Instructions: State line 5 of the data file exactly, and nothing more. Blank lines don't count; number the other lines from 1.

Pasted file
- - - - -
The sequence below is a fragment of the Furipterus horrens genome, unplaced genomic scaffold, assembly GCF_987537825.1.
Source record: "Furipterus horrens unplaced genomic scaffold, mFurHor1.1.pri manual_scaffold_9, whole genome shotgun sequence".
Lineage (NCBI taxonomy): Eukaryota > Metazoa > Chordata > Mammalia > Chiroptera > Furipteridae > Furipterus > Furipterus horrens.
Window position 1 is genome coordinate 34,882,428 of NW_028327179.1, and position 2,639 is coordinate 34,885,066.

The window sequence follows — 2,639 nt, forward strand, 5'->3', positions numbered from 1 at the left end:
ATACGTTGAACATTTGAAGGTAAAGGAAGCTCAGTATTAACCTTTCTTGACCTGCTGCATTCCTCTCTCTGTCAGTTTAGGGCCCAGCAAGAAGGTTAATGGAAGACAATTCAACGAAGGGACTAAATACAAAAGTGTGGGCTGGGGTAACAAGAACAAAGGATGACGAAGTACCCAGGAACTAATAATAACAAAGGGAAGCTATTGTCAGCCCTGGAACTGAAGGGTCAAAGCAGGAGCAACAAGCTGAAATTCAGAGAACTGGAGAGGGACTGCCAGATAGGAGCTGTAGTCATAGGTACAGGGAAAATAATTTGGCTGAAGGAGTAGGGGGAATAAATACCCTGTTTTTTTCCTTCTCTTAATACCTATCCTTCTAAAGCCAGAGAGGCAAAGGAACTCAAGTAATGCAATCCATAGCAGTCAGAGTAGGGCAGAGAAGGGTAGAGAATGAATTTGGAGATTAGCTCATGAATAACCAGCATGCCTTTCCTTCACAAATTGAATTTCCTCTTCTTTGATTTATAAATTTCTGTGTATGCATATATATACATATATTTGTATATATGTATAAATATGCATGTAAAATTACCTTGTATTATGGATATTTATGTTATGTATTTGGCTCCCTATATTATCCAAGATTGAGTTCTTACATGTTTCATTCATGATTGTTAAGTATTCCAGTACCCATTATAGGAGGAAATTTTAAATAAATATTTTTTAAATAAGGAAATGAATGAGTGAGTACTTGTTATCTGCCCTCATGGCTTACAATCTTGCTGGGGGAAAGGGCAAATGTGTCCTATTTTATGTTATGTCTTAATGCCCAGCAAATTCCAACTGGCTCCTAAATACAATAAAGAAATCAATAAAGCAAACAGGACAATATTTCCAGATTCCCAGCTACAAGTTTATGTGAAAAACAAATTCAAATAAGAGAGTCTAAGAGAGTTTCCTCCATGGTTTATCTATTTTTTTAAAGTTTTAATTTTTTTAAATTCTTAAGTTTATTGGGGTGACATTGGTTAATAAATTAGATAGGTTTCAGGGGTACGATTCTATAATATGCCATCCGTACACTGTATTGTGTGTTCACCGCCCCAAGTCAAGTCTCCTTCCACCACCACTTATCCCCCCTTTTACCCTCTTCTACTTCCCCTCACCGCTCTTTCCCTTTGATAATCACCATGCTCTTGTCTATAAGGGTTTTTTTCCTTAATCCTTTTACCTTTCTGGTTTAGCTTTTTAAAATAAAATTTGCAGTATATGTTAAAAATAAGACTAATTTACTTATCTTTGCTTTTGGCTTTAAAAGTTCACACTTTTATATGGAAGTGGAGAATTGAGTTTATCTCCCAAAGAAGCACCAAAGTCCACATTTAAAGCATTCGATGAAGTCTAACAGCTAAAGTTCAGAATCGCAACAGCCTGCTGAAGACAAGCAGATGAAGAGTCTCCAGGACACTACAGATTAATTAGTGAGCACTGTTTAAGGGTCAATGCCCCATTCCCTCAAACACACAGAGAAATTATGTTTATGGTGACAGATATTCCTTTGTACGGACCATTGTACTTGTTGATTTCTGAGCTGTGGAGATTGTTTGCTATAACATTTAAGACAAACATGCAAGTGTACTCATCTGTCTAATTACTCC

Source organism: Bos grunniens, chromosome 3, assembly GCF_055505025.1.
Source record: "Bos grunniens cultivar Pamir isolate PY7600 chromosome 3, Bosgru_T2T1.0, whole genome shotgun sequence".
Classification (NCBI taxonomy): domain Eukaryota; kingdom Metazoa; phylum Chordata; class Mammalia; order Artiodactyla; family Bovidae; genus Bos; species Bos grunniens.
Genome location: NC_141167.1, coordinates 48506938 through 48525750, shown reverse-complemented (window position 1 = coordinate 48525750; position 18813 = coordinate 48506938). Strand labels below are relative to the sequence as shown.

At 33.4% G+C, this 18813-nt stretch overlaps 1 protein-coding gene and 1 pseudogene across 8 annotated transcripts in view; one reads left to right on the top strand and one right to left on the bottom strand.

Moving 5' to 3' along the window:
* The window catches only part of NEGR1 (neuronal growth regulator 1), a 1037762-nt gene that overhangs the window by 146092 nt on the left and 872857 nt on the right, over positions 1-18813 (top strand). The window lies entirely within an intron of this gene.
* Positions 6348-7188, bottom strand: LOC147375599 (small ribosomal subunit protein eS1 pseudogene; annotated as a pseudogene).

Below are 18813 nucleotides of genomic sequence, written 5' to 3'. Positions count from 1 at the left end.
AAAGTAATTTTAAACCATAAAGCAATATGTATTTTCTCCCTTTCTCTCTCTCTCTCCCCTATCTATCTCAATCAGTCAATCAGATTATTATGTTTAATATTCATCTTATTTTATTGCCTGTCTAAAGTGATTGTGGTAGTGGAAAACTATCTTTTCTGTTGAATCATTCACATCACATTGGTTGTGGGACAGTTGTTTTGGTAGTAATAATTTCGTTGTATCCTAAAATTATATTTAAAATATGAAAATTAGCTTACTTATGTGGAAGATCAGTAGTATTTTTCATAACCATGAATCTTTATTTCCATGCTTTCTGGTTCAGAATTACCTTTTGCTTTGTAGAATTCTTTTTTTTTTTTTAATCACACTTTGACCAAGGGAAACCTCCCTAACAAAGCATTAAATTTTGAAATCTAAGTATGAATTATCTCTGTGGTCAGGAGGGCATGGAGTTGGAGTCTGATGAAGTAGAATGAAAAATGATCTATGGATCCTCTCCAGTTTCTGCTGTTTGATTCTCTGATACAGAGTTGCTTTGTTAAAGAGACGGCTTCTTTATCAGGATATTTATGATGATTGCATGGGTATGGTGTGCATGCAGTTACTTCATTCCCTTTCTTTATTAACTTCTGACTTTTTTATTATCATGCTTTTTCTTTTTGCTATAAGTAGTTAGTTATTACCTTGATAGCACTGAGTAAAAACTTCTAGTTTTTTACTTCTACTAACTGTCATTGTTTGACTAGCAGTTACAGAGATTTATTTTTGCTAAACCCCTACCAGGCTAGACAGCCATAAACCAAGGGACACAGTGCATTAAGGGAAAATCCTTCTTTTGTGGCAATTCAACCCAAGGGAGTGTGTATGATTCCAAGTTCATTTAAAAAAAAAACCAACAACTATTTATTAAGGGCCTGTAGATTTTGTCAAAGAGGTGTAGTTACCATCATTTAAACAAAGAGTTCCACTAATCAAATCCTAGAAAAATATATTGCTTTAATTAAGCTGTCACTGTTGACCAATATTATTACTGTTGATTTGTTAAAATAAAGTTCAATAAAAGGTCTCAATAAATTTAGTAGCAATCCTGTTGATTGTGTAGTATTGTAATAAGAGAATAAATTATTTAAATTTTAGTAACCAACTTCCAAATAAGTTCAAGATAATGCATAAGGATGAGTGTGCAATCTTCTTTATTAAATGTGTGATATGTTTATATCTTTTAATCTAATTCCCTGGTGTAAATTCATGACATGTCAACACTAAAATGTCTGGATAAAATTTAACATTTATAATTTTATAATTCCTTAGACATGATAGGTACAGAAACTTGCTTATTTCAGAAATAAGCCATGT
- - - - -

The window sequence follows — 2,639 nt, forward strand, 5'->3', positions numbered from 1 at the left end: